• Looks like a Susan Reitag building. All of her stuff looks like the strange spawn of a carpenter who did it with a Rubix Cube. She’s not capable of making anything look normal, and her aesthetic is being inflicted all over Shaw.

  • Thumbs down.

  • I really like it!

  • I believe that they are actually apartments that are owned by UHOP Properties aka United House of Prayer for all People. The majority of Reatig properties around Shaw are owned by UHOP.

  • Nice. Glad it’s not boring flat red brick.

    Kudos for just a little creativity. Scale and color range are nice. Its nice that someone cared enough not to use the cheapest, dullest, material possible.

  • Just saw it today with my mom. I loved it. She did not. It looks great in person. To me. Not to her.

  • way cool.

  • Way better than “Flipper Grey” and the boring beige brick you see all over DC.

  • Beautiful!

  • Gotta love how you can get so many Americans to think cheap patinas and veneers for which they pay through the nose are better because they are the norm in Europe. Just like all those high-end kitchens and faux hardwood Pergo equivalent floors in Europe: the most expensive veneered particle board money can buy!

    • I know you’re just being funny, but in this case it’s not a cheap veneer or pastiche (I’m guessing that’s what you meant by patina?). Your comparison could not be further from the truth. This construction is actually a lot more expensive. The tolerances in both manufacturing and construction are higher as well as requiring novel skills.
      What’s actually kind of funny about your statement is that you have it exactly right, but opposite. Typical European construction is to build high quality shells and building systems that will last for a long time and perform to a better than standard level but contain finishes that are cheaper and of slightly lower quality. The standard American practice is to construct shells with low quality materials with just to standard systems that perform poorly with extremely high quality finishes. I think the term is “lipstick on a pig.”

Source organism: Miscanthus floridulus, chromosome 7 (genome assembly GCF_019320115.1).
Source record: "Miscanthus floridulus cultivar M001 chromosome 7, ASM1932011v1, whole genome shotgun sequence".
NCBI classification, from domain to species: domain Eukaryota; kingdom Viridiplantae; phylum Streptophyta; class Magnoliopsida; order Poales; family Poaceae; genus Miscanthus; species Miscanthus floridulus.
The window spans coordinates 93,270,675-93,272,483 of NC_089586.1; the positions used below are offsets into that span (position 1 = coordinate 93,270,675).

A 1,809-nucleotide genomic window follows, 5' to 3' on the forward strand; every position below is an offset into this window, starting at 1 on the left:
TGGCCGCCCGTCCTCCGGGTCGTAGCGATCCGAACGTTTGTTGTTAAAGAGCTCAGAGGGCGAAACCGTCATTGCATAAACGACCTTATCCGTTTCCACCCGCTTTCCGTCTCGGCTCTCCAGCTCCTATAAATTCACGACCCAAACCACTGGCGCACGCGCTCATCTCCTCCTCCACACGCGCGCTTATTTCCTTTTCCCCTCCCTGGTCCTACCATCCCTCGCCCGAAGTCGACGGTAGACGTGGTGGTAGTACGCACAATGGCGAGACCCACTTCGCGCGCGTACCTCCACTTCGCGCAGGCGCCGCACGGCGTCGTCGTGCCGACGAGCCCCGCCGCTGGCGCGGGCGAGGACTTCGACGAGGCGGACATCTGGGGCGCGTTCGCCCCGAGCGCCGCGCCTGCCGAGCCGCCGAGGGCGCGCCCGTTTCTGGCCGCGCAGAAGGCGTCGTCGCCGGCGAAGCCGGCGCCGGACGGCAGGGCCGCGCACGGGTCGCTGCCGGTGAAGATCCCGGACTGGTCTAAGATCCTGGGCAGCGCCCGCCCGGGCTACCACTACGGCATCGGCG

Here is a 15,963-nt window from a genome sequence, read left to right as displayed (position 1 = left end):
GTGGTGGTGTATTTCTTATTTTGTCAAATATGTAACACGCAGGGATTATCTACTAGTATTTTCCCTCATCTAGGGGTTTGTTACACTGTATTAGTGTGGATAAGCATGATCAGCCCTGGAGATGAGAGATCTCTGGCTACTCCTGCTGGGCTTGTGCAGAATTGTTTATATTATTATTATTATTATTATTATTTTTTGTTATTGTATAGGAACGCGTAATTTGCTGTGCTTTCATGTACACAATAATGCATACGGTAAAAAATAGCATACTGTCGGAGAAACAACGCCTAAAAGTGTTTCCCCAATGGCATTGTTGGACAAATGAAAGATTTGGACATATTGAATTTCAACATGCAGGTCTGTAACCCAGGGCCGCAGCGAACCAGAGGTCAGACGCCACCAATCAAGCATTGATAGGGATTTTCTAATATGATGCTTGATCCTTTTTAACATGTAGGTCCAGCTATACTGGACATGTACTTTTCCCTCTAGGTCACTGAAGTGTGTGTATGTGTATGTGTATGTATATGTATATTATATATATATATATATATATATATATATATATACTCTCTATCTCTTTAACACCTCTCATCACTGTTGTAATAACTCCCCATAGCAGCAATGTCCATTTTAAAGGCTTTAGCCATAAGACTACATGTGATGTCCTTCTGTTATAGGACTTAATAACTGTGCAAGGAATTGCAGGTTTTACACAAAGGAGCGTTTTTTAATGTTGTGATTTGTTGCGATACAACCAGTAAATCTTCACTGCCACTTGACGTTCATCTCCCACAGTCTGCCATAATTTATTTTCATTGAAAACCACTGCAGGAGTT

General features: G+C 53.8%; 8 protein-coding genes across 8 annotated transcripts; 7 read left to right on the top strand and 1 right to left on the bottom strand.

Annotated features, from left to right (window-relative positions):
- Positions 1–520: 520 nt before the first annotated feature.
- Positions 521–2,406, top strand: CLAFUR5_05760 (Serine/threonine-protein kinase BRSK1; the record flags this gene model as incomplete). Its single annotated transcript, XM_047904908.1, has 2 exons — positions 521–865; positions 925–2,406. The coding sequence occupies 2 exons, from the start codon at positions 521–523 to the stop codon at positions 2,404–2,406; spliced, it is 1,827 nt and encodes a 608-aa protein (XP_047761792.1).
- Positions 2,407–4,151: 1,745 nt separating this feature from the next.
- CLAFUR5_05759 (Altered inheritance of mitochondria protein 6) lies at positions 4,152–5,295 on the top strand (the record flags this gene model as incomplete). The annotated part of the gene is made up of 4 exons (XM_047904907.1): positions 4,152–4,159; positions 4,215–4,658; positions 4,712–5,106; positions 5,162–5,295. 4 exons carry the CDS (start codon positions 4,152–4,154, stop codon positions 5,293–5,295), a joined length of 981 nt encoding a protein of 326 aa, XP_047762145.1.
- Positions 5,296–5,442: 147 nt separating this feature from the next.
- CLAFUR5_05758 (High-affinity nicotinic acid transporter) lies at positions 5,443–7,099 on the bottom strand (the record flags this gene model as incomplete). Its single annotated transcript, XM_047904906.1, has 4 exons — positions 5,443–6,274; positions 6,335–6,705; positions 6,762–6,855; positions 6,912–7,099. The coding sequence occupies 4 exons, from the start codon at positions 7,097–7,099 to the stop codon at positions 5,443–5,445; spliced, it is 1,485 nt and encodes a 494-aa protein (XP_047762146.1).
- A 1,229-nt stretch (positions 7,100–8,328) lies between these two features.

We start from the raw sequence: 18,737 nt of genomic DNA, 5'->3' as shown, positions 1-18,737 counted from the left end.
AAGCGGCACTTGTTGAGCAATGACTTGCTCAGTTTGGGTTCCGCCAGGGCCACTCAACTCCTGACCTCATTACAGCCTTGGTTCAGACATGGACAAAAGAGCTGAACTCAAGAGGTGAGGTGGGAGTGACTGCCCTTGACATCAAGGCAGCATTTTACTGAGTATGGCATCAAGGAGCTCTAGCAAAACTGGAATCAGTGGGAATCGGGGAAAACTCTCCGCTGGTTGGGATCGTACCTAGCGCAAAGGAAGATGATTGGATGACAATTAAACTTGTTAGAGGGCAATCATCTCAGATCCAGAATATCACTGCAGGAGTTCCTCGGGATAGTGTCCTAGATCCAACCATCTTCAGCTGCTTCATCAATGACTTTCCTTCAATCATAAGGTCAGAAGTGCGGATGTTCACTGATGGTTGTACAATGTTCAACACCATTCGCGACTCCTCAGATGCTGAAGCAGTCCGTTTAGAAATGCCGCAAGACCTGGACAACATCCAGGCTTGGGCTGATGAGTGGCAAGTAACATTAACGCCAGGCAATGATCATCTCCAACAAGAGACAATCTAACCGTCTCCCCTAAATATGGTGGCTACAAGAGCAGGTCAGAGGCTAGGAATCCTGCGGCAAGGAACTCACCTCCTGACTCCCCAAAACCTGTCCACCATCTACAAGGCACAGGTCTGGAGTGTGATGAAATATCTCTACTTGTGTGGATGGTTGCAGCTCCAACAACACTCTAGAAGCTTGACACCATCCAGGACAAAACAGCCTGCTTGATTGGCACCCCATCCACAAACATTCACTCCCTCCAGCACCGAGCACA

• It’s a Suzane Reatig design. Which, per usual, means I hate it. I really, really wish UHOP would stop inflicting her trash on our neighborhood. I love Shaw, and I so substantially detest her buildings. It’s awful.

    • I imagine you’d prefer that SimCity garbage on the corner, The Colonel, which was rendered blah and without any architectural identity by dinosaurs like yourself, the crazies that show up at HPRB meetings with your demands that we all live a theme park, rather than a growing, thriving city.

  • I like it. My only concern is that it will look really dated in a few years. For now though, looks good!

  • I like the colors OK. It seems that rain screen is supposed to let moisture out of the walls, which is good. I wonder, though, if it is better than old style construction with brick – I know it is cheaper. When I see these buildings going up, I do wonder whether we are building cheap for planned obsolescence. I have a hard time seeing them around in 120+ years and still going strong like our older, solid building construction.

    Maybe that’s OK, maybe they will all be torn down for even taller buildings long before then, as has happened over and over again in the evolution of our cities, with perfectly good buildings being torn down to make way for those with greater capacity. But I like seeing old buildings built to last.

  • I think it looks great, and will liven the place during the winter months. I don’t know what the internal construction is, but I don’t see why people are saying it’s designed for obsolescence. Building materials change, and even though brick and mortar seem more permanent, they have real trade-offs.

    I wonder what people said when plaster and horsehair ceilings gave way to gypsum boards. If you’re in an old row house in DC you may have dealt with both…

  • I inquired about these. They will be apartments not condos.